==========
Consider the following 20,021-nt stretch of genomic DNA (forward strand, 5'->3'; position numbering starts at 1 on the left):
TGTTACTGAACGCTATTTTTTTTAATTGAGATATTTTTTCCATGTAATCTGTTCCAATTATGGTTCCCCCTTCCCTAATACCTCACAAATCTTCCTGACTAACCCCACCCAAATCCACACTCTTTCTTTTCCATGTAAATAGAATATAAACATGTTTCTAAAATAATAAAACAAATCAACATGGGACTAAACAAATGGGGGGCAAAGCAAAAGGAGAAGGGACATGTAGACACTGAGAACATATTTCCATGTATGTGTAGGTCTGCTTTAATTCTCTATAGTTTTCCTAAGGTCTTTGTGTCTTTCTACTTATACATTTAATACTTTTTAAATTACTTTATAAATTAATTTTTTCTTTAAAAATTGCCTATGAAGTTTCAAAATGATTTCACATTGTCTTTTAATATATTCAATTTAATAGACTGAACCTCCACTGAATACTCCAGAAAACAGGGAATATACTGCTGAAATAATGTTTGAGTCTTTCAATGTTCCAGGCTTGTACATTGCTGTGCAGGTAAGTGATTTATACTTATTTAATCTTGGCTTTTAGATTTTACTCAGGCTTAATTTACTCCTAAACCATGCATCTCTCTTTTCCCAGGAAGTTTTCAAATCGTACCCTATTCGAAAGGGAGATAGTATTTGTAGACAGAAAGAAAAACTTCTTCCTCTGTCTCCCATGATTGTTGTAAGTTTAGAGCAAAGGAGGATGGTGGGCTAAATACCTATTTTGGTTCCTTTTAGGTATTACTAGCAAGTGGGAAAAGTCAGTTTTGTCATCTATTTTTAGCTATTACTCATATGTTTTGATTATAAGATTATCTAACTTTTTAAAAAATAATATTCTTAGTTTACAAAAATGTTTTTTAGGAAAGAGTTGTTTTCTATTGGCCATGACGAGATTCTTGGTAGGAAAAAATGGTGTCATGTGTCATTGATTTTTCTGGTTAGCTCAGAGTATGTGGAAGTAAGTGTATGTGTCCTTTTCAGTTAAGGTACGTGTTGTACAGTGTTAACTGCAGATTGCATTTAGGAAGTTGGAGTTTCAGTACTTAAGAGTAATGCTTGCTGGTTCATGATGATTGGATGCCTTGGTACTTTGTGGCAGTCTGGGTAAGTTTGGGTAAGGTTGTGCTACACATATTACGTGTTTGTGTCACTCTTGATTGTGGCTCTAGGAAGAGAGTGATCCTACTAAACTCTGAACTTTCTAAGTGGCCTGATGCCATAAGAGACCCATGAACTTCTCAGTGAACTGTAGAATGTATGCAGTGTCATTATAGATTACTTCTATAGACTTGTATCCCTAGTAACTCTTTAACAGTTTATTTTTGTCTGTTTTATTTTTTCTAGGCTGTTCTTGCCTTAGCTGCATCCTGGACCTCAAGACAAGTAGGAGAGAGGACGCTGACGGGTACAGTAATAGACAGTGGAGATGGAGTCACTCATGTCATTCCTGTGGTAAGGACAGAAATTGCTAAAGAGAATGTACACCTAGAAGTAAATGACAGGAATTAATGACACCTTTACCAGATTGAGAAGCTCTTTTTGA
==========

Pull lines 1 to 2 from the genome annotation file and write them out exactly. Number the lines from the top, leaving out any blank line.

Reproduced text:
Consider the following 20,021-nt stretch of genomic DNA (forward strand, 5'->3'; position numbering starts at 1 on the left):
TGTTACTGAACGCTATTTTTTTTAATTGAGATATTTTTTCCATGTAATCTGTTCCAATTATGGTTCCCCCTTCCCTAATACCTCACAAATCTTCCTGACTAACCCCACCCAAATCCACACTCTTTCTTTTCCATGTAAATAGAATATAAACATGTTTCTAAAATAATAAAACAAATCAACATGGGACTAAACAAATGGGGGGCAAAGCAAAAGGAGAAGGGACATGTAGACACTGAGAACATATTTCCATGTATGTGTAGGTCTGCTTTAATTCTCTATAGTTTTCCTAAGGTCTTTGTGTCTTTCTACTTATACATTTAATACTTTTTAAATTACTTTATAAATTAATTTTTTCTTTAAAAATTGCCTATGAAGTTTCAAAATGATTTCACATTGTCTTTTAATATATTCAATTTAATAGACTGAACCTCCACTGAATACTCCAGAAAACAGGGAATATACTGCTGAAATAATGTTTGAGTCTTTCAATGTTCCAGGCTTGTACATTGCTGTGCAGGTAAGTGATTTATACTTATTTAATCTTGGCTTTTAGATTTTACTCAGGCTTAATTTACTCCTAAACCATGCATCTCTCTTTTCCCAGGAAGTTTTCAAATCGTACCCTATTCGAAAGGGAGATAGTATTTGTAGACAGAAAGAAAAACTTCTTCCTCTGTCTCCCATGATTGTTGTAAGTTTAGAGCAAAGGAGGATGGTGGGCTAAATACCTATTTTGGTTCCTTTTAGGTATTACTAGCAAGTGGGAAAAGTCAGTTTTGTCATCTATTTTTAGCTATTACTCATATGTTTTGATTATAAGATTATCTAACTTTTTAAAAAATAATATTCTTAGTTTACAAAAATGTTTTTTAGGAAAGAGTTGTTTTCTATTGGCCATGACGAGATTCTTGGTAGGAAAAAATGGTGTCATGTGTCATTGATTTTTCTGGTTAGCTCAGAGTATGTGGAAGTAAGTGTATGTGTCCTTTTCAGTTAAGGTACGTGTTGTACAGTGTTAACTGCAGATTGCATTTAGGAAGTTGGAGTTTCAGTACTTAAGAGTAATGCTTGCTGGTTCATGATGATTGGATGCCTTGGTACTTTGTGGCAGTCTGGGTAAGTTTGGGTAAGGTTGTGCTACACATATTACGTGTTTGTGTCACTCTTGATTGTGGCTCTAGGAAGAGAGTGATCCTACTAAACTCTGAACTTTCTAAGTGGCCTGATGCCATAAGAGACCCATGAACTTCTCAGTGAACTGTAGAATGTATGCAGTGTCATTATAGATTACTTCTATAGACTTGTATCCCTAGTAACTCTTTAACAGTTTATTTTTGTCTGTTTTATTTTTTCTAGGCTGTTCTTGCCTTAGCTGCATCCTGGACCTCAAGACAAGTAGGAGAGAGGACGCTGACGGGTACAGTAATAGACAGTGGAGATGGAGTCACTCATGTCATTCCTGTGGTAAGGACAGAAATTGCTAAAGAGAATGTACACCTAGAAGTAAATGACAGGAATTAATGACACCTTTACCAGATTGAGAAGCTCTTTTTGA